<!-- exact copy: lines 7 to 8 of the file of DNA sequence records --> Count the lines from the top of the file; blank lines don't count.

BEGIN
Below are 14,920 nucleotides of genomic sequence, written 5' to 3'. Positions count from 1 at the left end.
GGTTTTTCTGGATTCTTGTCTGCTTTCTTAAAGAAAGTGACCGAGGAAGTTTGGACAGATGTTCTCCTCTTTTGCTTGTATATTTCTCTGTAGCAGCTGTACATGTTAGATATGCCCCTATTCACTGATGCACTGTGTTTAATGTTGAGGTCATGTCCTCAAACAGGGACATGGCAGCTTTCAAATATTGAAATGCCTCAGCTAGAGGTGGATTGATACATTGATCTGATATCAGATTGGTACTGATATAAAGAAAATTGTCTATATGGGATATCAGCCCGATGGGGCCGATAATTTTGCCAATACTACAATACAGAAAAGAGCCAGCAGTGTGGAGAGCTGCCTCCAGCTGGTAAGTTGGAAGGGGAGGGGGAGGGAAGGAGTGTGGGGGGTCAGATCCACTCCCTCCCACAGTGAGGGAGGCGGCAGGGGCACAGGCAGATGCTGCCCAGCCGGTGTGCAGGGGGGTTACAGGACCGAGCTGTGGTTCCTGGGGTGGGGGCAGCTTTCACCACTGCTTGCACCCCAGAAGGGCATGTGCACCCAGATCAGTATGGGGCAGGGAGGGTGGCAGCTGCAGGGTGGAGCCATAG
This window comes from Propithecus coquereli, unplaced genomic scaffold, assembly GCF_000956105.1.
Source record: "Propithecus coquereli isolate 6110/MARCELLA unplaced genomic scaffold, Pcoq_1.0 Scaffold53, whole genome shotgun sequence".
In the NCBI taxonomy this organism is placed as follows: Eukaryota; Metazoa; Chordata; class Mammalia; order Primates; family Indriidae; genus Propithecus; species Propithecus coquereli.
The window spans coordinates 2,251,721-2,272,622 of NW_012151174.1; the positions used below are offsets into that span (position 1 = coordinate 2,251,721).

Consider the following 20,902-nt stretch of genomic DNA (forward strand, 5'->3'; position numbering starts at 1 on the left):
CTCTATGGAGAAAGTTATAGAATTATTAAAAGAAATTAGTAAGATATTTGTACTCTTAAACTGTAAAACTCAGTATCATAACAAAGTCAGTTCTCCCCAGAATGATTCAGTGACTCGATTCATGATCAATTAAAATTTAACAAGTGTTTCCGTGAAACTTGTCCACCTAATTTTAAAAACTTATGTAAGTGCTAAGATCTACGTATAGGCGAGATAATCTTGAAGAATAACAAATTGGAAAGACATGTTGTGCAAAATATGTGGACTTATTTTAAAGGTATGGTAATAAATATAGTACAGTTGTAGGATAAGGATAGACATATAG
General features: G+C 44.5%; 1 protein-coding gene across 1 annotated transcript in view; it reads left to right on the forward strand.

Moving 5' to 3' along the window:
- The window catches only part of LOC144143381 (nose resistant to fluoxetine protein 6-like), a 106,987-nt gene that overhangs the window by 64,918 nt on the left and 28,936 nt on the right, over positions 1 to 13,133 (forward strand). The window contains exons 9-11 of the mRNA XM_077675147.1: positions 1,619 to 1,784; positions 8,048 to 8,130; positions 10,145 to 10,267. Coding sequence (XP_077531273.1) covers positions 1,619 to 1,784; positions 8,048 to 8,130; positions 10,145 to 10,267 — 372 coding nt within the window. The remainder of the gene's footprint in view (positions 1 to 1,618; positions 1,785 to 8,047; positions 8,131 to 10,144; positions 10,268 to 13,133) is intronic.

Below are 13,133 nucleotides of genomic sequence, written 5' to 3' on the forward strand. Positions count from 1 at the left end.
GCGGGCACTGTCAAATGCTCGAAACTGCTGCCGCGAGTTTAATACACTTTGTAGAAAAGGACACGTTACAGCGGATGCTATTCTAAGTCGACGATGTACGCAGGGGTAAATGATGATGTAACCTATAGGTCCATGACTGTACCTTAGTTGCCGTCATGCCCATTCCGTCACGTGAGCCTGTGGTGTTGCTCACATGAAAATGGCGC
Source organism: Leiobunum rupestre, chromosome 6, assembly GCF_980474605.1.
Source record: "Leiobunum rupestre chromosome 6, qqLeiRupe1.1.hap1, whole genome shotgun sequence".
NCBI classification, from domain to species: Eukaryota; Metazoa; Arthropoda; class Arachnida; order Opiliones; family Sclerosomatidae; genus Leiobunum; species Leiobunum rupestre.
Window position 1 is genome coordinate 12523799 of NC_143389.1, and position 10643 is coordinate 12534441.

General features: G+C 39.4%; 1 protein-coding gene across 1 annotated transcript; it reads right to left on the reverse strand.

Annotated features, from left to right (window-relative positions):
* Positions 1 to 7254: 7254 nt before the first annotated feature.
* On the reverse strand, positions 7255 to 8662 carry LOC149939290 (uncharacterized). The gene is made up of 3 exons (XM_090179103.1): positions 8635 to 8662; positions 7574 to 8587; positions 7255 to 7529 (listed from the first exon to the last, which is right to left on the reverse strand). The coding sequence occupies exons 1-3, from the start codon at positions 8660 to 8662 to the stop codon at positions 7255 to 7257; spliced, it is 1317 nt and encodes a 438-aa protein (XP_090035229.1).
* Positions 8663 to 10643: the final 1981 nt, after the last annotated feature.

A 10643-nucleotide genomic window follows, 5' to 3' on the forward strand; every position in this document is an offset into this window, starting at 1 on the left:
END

Consider the following 20,902-nt stretch of genomic DNA (forward strand, 5'->3'; position numbering starts at 1 on the left):
CTCTATGGAGAAAGTTATAGAATTATTAAAAGAAATTAGTAAGATATTTGTACTCTTAAACTGTAAAACTCAGTATCATAACAAAGTCAGTTCTCCCCAGAATGATTCAGTGACTCGATTCATGATCAATTAAAATTTAACAAGTGTTTCCGTGAAACTTGTCCACCTAATTTTAAAAACTTATGTAAGTGCTAAGATCTACGTATAGGCGAGATAATCTTGAAGAATAACAAATTGGAAAGACATGTTGTGCAAAATATGTGGACTTATTTTAAAGGTATGGTAATAAATATAGTACAGTTGTAGGATAAGGATAGACATATAG